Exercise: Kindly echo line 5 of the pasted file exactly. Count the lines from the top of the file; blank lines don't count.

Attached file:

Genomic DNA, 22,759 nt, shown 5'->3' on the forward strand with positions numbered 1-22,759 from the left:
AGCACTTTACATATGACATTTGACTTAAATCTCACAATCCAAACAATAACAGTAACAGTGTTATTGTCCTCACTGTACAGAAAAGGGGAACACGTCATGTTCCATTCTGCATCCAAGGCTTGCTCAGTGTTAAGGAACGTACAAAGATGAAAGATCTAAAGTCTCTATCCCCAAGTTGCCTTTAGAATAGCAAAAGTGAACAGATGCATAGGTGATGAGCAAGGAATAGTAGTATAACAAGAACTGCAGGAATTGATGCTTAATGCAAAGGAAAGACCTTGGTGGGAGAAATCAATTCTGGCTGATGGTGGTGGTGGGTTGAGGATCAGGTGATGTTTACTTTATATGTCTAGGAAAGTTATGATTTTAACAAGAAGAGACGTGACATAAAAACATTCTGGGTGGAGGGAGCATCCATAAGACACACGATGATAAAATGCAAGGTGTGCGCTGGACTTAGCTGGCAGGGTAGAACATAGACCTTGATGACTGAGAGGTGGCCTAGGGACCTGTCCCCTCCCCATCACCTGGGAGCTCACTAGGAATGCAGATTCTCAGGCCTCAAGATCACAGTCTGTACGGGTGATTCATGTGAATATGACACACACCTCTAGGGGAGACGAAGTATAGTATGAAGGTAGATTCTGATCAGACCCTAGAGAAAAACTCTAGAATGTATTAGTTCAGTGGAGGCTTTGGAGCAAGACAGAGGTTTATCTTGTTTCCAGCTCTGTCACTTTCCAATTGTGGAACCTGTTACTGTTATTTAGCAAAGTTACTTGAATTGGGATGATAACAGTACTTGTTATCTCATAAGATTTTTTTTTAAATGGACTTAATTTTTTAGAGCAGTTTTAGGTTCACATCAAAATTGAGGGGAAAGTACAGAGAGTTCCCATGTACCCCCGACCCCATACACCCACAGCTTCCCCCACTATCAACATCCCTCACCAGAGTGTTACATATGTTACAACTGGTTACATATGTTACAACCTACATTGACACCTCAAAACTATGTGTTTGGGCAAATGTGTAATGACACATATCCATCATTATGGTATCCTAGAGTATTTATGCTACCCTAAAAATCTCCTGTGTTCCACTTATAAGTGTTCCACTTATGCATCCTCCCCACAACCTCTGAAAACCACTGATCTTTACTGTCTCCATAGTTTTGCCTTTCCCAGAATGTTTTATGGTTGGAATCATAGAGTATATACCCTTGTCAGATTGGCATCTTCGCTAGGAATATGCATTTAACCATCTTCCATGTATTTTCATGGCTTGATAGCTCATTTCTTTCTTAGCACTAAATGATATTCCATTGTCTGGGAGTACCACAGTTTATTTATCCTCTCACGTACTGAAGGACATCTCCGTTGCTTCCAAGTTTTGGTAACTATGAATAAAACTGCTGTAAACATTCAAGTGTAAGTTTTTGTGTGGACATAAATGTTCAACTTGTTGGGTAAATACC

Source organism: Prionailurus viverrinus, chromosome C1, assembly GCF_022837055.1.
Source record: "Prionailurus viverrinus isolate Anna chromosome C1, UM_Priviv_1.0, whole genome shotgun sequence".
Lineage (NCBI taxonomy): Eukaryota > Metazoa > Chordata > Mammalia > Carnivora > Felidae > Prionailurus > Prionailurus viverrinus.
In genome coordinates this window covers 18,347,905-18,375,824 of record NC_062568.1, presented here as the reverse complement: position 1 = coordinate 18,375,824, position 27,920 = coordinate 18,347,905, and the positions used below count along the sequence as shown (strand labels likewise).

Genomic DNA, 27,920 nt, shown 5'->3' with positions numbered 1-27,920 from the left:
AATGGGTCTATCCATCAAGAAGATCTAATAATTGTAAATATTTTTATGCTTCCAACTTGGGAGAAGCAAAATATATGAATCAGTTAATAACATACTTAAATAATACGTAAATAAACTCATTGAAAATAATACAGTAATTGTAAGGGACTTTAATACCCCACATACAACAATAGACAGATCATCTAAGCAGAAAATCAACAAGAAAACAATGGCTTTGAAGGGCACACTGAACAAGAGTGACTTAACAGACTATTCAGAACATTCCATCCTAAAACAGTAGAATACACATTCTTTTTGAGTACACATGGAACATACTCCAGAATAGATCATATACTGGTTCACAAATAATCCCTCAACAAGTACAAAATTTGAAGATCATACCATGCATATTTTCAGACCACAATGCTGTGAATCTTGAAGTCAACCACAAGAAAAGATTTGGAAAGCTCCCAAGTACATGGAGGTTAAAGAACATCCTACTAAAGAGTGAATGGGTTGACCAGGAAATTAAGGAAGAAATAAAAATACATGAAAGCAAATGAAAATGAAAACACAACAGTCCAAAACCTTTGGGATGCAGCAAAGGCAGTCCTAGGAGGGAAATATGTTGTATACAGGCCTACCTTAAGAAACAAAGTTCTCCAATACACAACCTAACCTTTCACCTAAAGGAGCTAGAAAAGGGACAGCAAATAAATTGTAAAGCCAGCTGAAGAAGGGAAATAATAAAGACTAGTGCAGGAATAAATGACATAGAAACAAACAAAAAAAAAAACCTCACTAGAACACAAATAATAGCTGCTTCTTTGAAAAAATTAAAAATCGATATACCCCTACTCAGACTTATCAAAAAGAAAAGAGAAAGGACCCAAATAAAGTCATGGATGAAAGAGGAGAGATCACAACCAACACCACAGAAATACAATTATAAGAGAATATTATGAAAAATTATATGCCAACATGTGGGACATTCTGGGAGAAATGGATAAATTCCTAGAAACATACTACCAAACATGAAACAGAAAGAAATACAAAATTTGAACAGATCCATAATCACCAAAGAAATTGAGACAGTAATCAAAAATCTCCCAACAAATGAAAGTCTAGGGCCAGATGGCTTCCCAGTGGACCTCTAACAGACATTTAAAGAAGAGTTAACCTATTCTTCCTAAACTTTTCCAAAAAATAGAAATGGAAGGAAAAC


Lineage (NCBI taxonomy): Eukaryota > Metazoa > Chordata > Mammalia > Carnivora > Felidae > Prionailurus > Prionailurus viverrinus.